Tag Archives: best backpacking tents

Gear Review: Big Agnes Battle Mountain 2 Mountaineering Tent

December 28, 2016  |  In Gear Reviews   |   Tagged , , , , , , , , , , , ,   |   2 Comments
First campsite at 10,300 feet below California's Mount Whitney.

First campsite at 10,300 feet below California’s Mount Whitney.

Mountaineering Tent
Big Agnes Battle Mountain 2
$700, 7 lbs.
moosejaw.com

On a four-day, April climb of the Mountaineers Route on California’s Mount Whitney, strong winds raked our campsites—especially for two nights at our high camp at 12,000 feet, below Whitney’s dramatic East Face. But my teenage son and I hardly noticed the wind, sleeping like babies. On a trip where we needed a sturdy tent, but didn’t want to haul something heavy and bulky, the Battle Mountain 2 gave us a very livable shelter that’s significantly lighter and more compact than many competitors. Continue reading →

December 9, 2016

5 Tips For Buying a Backpacking Tent

In Backpacking, Gear Reviews, Skills   |   Tagged , , , , , , , , ,   |   5 Comments

By Michael Lanza

There are a lot of tents out there. How do you choose between them? Backpackers come in different sizes and have different needs and preferences in a tent. In testing scores of backcountry tents over the past two decades, for reviews in Backpacker Magazine and this blog, I’ve seen the best and the worst—and gotten a sense of what to look for in a tent and how to help people pick out one they like. Here are my five simple tips for finding a tent you’ll love. Continue reading →

Gear Review: The 5 Best Backpacking Tents

November 30, 2016  |  In Gear Reviews   |   Tagged , , , , , , , , , , , , , , , , , , , , , , ,   |   Leave a comment
The Exped Mira II Hyperlite tent in Idaho's White Cloud Mountains.

The Exped Mira II Hyperlite tent in Idaho’s White Cloud Mountains.

By Michael Lanza

The best backpacking tents on the market today only superficially resemble the tents most of us pitched in the backcountry just five or 10 years ago. Designers have thrown out ingrained notions of what a backpacking tent is, thinking outside the box to make shelters that are more livable, lighter, stronger, and include features like (of all things) built-in lights. Tents continue evolving and improving because the goal of making gear lighter long ago crossed a threshold from “the new thing” to how everyone thinks. That attitude has transformed the world of backcountry gear, especially tents.

You’ll see that trend in each of the five singularly outstanding tents reviewed below. Continue reading →

Gear Review: MSR Freelite 2 Ultralight Tent

October 27, 2016  |  In Gear Reviews   |   Tagged , , , , , , , , ,   |   Leave a comment

 

MSR Freelite 2

MSR Freelite 2

Ultralight Backpacking Tent
MSR Freelite 2
$440, 2 lbs. 7 oz. (not including stuff sacks and stakes)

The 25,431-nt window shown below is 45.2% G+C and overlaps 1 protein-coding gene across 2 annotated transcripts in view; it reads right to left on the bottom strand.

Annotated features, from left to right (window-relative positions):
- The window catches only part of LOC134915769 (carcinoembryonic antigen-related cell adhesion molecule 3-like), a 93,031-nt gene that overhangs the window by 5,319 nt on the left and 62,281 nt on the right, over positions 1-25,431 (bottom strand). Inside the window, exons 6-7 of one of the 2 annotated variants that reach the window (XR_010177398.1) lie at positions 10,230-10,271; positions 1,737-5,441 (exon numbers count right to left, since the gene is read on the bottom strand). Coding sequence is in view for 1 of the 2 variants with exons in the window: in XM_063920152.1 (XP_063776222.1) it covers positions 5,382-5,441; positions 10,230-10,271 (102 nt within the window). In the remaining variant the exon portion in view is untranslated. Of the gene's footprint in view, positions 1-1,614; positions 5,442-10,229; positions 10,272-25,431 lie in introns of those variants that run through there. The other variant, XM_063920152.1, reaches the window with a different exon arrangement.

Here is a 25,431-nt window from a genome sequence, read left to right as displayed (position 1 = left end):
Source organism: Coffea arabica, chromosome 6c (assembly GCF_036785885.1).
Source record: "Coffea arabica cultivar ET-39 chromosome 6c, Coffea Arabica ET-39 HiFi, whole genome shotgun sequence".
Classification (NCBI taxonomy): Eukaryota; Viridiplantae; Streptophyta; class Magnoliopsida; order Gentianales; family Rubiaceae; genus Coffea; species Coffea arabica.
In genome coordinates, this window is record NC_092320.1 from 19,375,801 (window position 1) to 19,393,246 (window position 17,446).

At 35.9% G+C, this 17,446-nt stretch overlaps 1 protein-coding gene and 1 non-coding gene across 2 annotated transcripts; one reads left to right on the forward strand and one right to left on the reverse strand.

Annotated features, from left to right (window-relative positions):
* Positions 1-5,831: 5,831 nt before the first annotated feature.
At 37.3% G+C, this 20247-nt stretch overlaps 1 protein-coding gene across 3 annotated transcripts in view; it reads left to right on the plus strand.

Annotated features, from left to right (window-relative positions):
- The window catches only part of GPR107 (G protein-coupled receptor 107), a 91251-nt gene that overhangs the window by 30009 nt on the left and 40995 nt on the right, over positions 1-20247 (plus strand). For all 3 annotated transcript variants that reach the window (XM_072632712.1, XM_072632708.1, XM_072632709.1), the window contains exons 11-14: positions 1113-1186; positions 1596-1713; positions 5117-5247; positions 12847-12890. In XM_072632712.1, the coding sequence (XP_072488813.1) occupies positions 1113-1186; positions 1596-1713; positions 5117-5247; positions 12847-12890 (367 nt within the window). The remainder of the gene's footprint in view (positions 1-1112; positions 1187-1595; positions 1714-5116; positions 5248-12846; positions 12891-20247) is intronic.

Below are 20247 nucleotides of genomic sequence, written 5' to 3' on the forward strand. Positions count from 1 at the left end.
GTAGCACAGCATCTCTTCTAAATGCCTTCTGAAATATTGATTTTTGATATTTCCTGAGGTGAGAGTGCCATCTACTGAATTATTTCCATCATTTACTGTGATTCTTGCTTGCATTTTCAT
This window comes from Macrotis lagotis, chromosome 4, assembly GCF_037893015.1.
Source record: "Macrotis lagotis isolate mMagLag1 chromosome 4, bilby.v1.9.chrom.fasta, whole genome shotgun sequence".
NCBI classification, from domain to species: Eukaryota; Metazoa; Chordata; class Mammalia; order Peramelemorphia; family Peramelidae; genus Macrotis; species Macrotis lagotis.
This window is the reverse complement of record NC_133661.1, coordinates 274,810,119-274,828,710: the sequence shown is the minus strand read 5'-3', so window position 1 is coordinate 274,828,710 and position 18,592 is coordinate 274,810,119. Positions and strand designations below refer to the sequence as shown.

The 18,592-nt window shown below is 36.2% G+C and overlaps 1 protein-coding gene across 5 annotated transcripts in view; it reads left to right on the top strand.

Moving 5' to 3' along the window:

backcountry.com

How important is low gear weight to you—and what are you willing to sacrifice to hike with a light pack? Your choice of backcountry shelter can achieve the most significant weight savings and entail the greatest compromises. As someone who generally chooses lightweight gear, with its pros and cons, I took MSR’s lightest freestanding tent on a pair of backcountry trips for which tents like this seem well suited: I shared it with my wife on a mid-July rafting and kayaking trip on the Green River through Lodore Canyon in Dinosaur National Monument; and used it by myself for two nights on a mid-August backpacking trip in Idaho’s Sawtooth Mountains. I found the Freelite 2 has distinct advantages for a tent so light, while making relatively small compromises on space and strength. Continue reading →

Gear Review: Big Agnes Fly Creek HV UL2 mtnGLO and Fly Creek HV UL3 Ultralight Tents

June 1, 2016  |  In Gear Reviews   |   Tagged , , , , , , , , , , , , ,   |   2 Comments
Big Agnes Fly Creek HV UL3 in Panamint Range, Death Valley National Park.

Big Agnes Fly Creek HV UL3 in the Panamint Range, Death Valley National Park.

Ultralight Backpacking Tents
Big Agnes Fly Creek HV UL2 mtnGLO
$440, 2 lbs. 1 oz. (not including stuff sacks and stakes)
Big Agnes Fly Creek HV UL3
$450, 2 lbs. 15 oz. (not including stuff sacks and stakes)
moosejaw.com

As we searched for a campsite while backpacking in the canyon of Utah’s Dirty Devil River in late March, the wind picked up. Then the rain started. My wife and daughter pitched the new Big Agnes Fly Creek HV UL2 mtnGLO in minutes without having even looked at it before—a testament to its simplicity. Once darkness fell a little while later, they turned on the lights—the tent’s built-in LED lights, that is—and I think they promptly forgot there was a storm just outside their nylon walls. Continue reading →

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